SUAMICO, Wis. (WBAY) While we're starting to see many businesses open their doors, the NEW Zoo in Suamico is taking a little more time to finalize its reopening plans.
African Lions at the NEW Zoo in this undated file photo (WBAY photo)
"We get the impression they are a little lonely without the constant flow of humans to watch," Carmen Murach, curator of animals, said.
A pronghorn ran across its enclosure to greet us, as if eager to find out when and how the zoo will reopen to visitors.
"It's easy to close -- really easy to close. It's really difficult reopening," zoo director Neil Anderson said.
The zoo is one of only eight across the country that's self-sustaining. The closure couldn't have come at a worse time.
“This all happened at probably the prime time we generate revenue,” said Anderson. “Our reserve fund at the end of the year is roughly around $650,000. April I would say, we probably lost somewhere around $180,000; May it's going to be about $290,000.”
Anderson says any revenue lost will come out of that reserve fund, which took 17 years to build.
“This will have a lasting and long impact on the zoo. Just trying to recover from this is going to be very, very difficult,” said Anderson.
A specific date for reopening is still in the works, but zoo staff plans to open in phases.
Normally, the zoo would see between 1,000 and 3,000 visitors per day depending on the time of year. With social distancing guidelines in place, staff says that number will be cut in half.
"We're going to go ahead and plan on having a certain capacity level," Anderson explained. "We'll also have online ticketing so we can spread the visitor ship across the day."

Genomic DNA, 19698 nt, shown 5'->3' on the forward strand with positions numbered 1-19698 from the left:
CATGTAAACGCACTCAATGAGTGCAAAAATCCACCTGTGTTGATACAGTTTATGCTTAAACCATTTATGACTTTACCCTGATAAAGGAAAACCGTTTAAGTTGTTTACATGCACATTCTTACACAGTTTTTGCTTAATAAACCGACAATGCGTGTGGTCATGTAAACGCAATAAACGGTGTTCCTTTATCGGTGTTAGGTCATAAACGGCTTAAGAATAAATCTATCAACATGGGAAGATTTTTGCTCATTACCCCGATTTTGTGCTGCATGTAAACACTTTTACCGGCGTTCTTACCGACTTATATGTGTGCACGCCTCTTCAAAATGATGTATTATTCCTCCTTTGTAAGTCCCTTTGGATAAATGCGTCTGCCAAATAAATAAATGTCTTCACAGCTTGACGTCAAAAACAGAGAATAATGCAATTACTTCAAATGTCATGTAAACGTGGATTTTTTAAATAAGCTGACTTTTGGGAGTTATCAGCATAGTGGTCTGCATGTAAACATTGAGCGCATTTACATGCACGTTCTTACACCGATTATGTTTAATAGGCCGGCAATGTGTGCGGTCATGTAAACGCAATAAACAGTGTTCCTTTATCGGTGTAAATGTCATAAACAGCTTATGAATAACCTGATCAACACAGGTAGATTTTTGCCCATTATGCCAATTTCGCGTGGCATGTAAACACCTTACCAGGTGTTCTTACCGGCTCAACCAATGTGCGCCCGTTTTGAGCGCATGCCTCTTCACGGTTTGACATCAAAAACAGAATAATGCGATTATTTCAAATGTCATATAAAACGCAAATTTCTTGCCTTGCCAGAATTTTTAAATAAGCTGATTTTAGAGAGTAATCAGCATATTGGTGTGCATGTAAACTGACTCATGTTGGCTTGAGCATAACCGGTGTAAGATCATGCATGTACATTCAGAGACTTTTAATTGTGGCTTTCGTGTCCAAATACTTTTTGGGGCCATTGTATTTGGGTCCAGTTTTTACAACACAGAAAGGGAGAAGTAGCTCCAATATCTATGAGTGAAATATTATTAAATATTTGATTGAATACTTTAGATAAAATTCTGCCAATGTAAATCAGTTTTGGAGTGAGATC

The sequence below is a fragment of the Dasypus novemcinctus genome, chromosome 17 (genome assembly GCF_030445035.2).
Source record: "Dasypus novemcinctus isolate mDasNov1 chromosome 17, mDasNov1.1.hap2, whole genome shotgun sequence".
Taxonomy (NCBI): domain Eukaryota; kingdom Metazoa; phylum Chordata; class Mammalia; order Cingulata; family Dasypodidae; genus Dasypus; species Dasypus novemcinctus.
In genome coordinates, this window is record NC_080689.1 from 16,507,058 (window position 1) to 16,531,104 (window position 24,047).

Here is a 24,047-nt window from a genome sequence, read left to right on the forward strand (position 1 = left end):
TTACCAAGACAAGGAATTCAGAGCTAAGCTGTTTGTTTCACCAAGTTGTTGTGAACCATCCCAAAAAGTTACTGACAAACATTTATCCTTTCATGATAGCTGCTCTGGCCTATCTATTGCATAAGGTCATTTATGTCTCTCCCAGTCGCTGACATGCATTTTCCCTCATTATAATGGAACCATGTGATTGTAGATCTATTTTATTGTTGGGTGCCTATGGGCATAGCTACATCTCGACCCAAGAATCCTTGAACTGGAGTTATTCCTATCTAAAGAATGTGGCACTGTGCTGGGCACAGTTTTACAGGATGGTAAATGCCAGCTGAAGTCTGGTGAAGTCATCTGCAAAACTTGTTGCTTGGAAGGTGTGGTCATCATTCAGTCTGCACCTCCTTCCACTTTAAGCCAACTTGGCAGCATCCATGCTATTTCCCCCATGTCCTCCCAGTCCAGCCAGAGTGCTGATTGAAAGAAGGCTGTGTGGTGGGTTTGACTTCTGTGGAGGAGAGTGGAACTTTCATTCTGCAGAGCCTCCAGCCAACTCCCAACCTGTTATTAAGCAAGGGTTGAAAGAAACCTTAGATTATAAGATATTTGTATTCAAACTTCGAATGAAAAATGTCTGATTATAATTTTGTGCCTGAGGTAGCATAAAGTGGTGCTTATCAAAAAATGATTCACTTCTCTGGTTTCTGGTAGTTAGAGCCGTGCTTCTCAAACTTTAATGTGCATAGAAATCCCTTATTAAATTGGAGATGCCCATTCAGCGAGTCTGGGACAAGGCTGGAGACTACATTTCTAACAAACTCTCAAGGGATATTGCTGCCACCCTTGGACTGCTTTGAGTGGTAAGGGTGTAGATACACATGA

Visitors will also enter the zoo from the outside gate instead of through the main building. The whole zoo will be set up like a safari walk.
High touch points such as the playgrounds, discovery tubes, carousel and train will all be closed.
Staff is also taking extra care to keep the animals safe because some could contract the virus.
“Being really careful with black-footed ferret, and otters, and red pandas are so endangered we don't want to take any chances there,” said Murach.
Zoo keepers are also keeping a bit more distance than usual between themselves and the lions, which have been known to contract COVID-19
“We're wearing masks and being very cognizant about touch points...while cleaning the lion exhibit,” said Murach. “We typically do training with the lions right up against the fence so you're only inches away from them with the protective barrier between you, but we've cut all of that out right now.”
Anderson says the gift shop would be the first to open and staff anticipates setting an official opening date after Memorial Day weekend.